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- 1. Statistics for the Life Sciences Module 7: Correlation and Simple Linear Regression MATH-0072 Instructor: Nicole Rabe
- 2. Acknowledgements
- 3. Homework ~ Reading <ul><li>Correlation Coefficient : pp. 457-463 & pg 468 </li></ul><ul><li>Simple Linear Regression: pp. 474-477 </li></ul>
- 4. Overview <ul><li>Paired Data </li></ul><ul><li>Is there a relationship? </li></ul><ul><li>If so, what is the equation? </li></ul><ul><li>Use that equation for prediction. </li></ul>Pearson Education © 2004
- 5. Definition <ul><li>A correlation exists between two variables when one of them is related to the other in some way. </li></ul>Pearson Education © 2004
- 6. Definition <ul><li>A Scatterplot (or scatter diagram) is a graph in which the paired ( x, y ) sample data are plotted with a horizontal x- axis and a vertical y- axis. Each individual ( x, y ) pair is plotted as a single point. </li></ul>Pearson Education © 2004
- 7. Definition <ul><ul><li>The linear correlation coefficient r measures strength of the linear relationship between paired x and y values in a sample. </li></ul></ul>Pearson Education © 2004
- 8. Assumptions <ul><li>1. The sample of paired data ( x, y ) is a random sample. </li></ul><ul><li>2. The pairs of ( x, y ) data have a bivariate normal distribution. </li></ul>Bivariate=relating to or involving two variables Pearson Education © 2004
- 9. Correlation <ul><li>Indicates direction of relationship </li></ul><ul><ul><li>r>0 = positive </li></ul></ul><ul><ul><li>r<0 = negative </li></ul></ul><ul><li>Perfect correlation, r=1 or -1, occurs when points lie exactly on straight line </li></ul>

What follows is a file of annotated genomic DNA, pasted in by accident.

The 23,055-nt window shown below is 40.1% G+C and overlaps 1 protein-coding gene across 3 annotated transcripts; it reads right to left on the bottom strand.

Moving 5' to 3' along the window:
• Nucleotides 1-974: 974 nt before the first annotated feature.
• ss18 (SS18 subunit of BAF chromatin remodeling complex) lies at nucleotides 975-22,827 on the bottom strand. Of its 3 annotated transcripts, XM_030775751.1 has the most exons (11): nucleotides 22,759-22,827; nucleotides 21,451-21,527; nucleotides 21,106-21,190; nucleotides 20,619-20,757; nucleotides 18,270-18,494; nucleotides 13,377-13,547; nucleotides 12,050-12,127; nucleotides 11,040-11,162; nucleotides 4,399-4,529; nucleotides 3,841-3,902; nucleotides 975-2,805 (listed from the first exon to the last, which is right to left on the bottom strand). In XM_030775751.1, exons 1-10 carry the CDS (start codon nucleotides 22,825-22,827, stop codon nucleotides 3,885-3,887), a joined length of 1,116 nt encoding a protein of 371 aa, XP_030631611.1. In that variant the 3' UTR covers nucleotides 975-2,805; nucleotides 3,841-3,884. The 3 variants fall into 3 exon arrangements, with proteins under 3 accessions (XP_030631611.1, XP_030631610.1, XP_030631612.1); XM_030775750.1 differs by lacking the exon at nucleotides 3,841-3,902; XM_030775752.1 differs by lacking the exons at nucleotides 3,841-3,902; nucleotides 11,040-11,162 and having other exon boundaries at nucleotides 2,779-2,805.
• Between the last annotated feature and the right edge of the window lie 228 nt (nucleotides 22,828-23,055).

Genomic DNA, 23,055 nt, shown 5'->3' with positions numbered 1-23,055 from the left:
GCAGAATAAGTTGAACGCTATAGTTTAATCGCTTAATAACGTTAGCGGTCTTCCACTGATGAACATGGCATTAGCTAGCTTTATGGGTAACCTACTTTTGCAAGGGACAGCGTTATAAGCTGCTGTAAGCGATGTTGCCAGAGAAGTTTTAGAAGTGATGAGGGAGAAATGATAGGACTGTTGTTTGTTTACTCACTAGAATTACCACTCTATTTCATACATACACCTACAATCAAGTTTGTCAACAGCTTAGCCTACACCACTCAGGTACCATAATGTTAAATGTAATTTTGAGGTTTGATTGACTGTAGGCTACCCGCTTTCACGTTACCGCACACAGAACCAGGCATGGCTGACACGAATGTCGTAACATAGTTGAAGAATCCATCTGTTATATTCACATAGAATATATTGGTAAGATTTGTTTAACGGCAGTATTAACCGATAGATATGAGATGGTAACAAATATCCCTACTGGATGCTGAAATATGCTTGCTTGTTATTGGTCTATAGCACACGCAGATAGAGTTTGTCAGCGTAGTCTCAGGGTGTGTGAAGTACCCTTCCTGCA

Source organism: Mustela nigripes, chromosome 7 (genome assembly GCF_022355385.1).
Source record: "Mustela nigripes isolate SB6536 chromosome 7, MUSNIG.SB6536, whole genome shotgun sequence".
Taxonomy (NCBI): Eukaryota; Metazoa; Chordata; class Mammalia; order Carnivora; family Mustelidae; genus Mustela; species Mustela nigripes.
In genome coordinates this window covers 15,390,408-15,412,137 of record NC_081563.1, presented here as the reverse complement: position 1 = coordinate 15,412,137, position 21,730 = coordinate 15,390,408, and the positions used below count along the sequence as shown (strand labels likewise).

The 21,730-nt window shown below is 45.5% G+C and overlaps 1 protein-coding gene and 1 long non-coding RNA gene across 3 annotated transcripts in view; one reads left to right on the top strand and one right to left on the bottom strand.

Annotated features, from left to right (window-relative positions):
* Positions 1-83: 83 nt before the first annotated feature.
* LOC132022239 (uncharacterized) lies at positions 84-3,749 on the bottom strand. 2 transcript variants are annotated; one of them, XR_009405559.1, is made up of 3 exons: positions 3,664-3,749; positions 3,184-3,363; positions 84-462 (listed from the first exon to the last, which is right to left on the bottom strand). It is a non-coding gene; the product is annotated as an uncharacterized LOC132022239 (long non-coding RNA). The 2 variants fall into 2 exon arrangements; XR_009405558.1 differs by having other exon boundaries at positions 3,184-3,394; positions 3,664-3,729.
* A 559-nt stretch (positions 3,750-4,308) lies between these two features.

- 10. Correlation <ul><li>r has a value between -1 and +1: </li></ul><ul><li>Correlation has no units </li></ul>r = -1 r = -0.7 r = -0.4 r = 0 r = 0.3 r = 0.8 r = 1 Points fall exactly on a straight line Points fall exactly on a straight line No linear relationship (uncorrelated)
- 11. Be Aware <ul><li>Use correlation only if you have two quantitative variables </li></ul><ul><ul><li>There is an association between gender and weight but there isn’t a correlation between gender and weight! </li></ul></ul><ul><li>Use correlation only if the relationship is linear </li></ul><ul><li>Beware of outliers! </li></ul>
- 12. Correlation “r” Means “add these terms for all the individuals” Begin with standardizing values e.g. x =height in cm and y = weight in kg and this data exists for n people and are the mean and standard deviation of the n heights
- 13. Correlation in EXCEL <ul><li>Open file called </li></ul><ul><ul><li>Correlation unit6–rabe06.xls </li></ul></ul><ul><li>Lengths of two bones in five fossil specimens of the extinct beast Archaeopteryx </li></ul>What type of relationship is shown above? = Strong positive linear
- 14. Summary: Properties of the Linear Correlation Coefficient r <ul><li>1. –1 r 1 </li></ul><ul><li>2. Value of r does not change if all values of either variable are converted to a different scale. </li></ul><ul><li>3. The r is not affected by the choice of x and y . interchange x and y and the value of r will not change. </li></ul><ul><li>4. r measures strength of a linear relationship. </li></ul>Pearson Education © 2004
- 15. Regression (r 2 )
- 16. Regression (r 2 ) <ul><li>Both linear regression and correlation analysis can be used to describe the strength of a linear relationship between two continuous variables. </li></ul><ul><li>However, linear regression allows us to estimate the equation describing the relationship. </li></ul><ul><li>To do this, it is necessary to declare one of the variables to be: </li></ul><ul><ul><li>dependent variable (denoted Y) </li></ul></ul><ul><ul><li>independent variable (denoted X). </li></ul></ul>
- 17. Regression v.s. correlation <ul><li>We want to predict the value y given value x </li></ul><ul><li>Unlike correlation in that regression requires an explanatory variable and a response variable </li></ul>